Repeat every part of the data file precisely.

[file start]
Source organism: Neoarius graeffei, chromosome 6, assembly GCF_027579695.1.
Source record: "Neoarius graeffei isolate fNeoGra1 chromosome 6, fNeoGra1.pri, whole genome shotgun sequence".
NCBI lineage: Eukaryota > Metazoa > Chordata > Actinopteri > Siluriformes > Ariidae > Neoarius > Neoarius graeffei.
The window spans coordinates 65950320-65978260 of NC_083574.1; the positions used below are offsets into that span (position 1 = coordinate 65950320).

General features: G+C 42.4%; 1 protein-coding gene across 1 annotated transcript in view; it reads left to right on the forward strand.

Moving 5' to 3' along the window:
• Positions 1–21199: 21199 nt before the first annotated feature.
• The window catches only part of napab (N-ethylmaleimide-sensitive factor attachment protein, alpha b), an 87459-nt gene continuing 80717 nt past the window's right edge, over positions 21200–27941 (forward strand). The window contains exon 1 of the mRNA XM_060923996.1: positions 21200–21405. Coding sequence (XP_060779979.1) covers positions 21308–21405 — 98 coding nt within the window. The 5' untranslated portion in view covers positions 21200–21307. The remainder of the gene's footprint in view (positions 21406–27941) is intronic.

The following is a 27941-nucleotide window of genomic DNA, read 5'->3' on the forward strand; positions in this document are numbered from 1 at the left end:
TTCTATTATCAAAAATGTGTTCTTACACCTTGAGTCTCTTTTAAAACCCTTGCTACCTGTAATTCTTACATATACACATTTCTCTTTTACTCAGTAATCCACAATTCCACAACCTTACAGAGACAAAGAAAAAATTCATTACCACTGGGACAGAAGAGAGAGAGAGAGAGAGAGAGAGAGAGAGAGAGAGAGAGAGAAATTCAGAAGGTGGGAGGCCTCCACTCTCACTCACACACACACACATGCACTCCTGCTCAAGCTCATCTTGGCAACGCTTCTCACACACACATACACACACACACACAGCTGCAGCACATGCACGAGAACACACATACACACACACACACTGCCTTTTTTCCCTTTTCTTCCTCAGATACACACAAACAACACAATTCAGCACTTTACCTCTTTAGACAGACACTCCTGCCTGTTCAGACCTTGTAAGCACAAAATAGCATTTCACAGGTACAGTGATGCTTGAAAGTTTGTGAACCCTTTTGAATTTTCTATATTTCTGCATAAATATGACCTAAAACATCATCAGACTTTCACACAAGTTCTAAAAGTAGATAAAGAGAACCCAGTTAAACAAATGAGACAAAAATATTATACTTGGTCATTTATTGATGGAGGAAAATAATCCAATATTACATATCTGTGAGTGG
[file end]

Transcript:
Source organism: Neoarius graeffei, chromosome 6, assembly GCF_027579695.1.
Source record: "Neoarius graeffei isolate fNeoGra1 chromosome 6, fNeoGra1.pri, whole genome shotgun sequence".
NCBI lineage: Eukaryota > Metazoa > Chordata > Actinopteri > Siluriformes > Ariidae > Neoarius > Neoarius graeffei.
The window spans coordinates 65950320-65978260 of NC_083574.1; the positions used below are offsets into that span (position 1 = coordinate 65950320).

General features: G+C 42.4%; 1 protein-coding gene across 1 annotated transcript in view; it reads left to right on the forward strand.

Moving 5' to 3' along the window:
• Positions 1–21199: 21199 nt before the first annotated feature.
• The window catches only part of napab (N-ethylmaleimide-sensitive factor attachment protein, alpha b), an 87459-nt gene continuing 80717 nt past the window's right edge, over positions 21200–27941 (forward strand). The window contains exon 1 of the mRNA XM_060923996.1: positions 21200–21405. Coding sequence (XP_060779979.1) covers positions 21308–21405 — 98 coding nt within the window. The 5' untranslated portion in view covers positions 21200–21307. The remainder of the gene's footprint in view (positions 21406–27941) is intronic.

The following is a 27941-nucleotide window of genomic DNA, read 5'->3' on the forward strand; positions in this document are numbered from 1 at the left end:
TTCTATTATCAAAAATGTGTTCTTACACCTTGAGTCTCTTTTAAAACCCTTGCTACCTGTAATTCTTACATATACACATTTCTCTTTTACTCAGTAATCCACAATTCCACAACCTTACAGAGACAAAGAAAAAATTCATTACCACTGGGACAGAAGAGAGAGAGAGAGAGAGAGAGAGAGAGAGAGAGAGAGAGAGAAATTCAGAAGGTGGGAGGCCTCCACTCTCACTCACACACACACACATGCACTCCTGCTCAAGCTCATCTTGGCAACGCTTCTCACACACACATACACACACACACACAGCTGCAGCACATGCACGAGAACACACATACACACACACACACTGCCTTTTTTCCCTTTTCTTCCTCAGATACACACAAACAACACAATTCAGCACTTTACCTCTTTAGACAGACACTCCTGCCTGTTCAGACCTTGTAAGCACAAAATAGCATTTCACAGGTACAGTGATGCTTGAAAGTTTGTGAACCCTTTTGAATTTTCTATATTTCTGCATAAATATGACCTAAAACATCATCAGACTTTCACACAAGTTCTAAAAGTAGATAAAGAGAACCCAGTTAAACAAATGAGACAAAAATATTATACTTGGTCATTTATTGATGGAGGAAAATAATCCAATATTACATATCTGTGAGTGG